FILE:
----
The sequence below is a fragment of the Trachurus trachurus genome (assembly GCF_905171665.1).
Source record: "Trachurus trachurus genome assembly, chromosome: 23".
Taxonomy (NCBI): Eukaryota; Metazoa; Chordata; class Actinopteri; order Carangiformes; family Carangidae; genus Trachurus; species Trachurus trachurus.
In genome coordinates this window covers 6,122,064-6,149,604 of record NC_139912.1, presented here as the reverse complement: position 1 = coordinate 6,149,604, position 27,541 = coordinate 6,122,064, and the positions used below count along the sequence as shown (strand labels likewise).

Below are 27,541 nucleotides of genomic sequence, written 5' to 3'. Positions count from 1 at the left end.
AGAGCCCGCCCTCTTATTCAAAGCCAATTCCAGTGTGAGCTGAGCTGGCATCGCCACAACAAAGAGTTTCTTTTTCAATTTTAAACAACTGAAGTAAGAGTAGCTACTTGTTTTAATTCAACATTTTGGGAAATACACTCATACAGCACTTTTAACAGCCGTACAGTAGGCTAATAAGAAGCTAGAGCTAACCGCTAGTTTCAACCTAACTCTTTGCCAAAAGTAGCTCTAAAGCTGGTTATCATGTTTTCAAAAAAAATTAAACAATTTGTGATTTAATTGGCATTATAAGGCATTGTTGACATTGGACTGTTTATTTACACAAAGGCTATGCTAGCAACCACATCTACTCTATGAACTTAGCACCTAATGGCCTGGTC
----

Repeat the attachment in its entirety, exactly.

The sequence below is a fragment of the Trachurus trachurus genome (assembly GCF_905171665.1).
Source record: "Trachurus trachurus genome assembly, chromosome: 23".
Taxonomy (NCBI): Eukaryota; Metazoa; Chordata; class Actinopteri; order Carangiformes; family Carangidae; genus Trachurus; species Trachurus trachurus.
In genome coordinates this window covers 6,122,064-6,149,604 of record NC_139912.1, presented here as the reverse complement: position 1 = coordinate 6,149,604, position 27,541 = coordinate 6,122,064, and the positions used below count along the sequence as shown (strand labels likewise).

Below are 27,541 nucleotides of genomic sequence, written 5' to 3'. Positions count from 1 at the left end.
AGAGCCCGCCCTCTTATTCAAAGCCAATTCCAGTGTGAGCTGAGCTGGCATCGCCACAACAAAGAGTTTCTTTTTCAATTTTAAACAACTGAAGTAAGAGTAGCTACTTGTTTTAATTCAACATTTTGGGAAATACACTCATACAGCACTTTTAACAGCCGTACAGTAGGCTAATAAGAAGCTAGAGCTAACCGCTAGTTTCAACCTAACTCTTTGCCAAAAGTAGCTCTAAAGCTGGTTATCATGTTTTCAAAAAAAATTAAACAATTTGTGATTTAATTGGCATTATAAGGCATTGTTGACATTGGACTGTTTATTTACACAAAGGCTATGCTAGCAACCACATCTACTCTATGAACTTAGCACCTAATGGCCTGGTC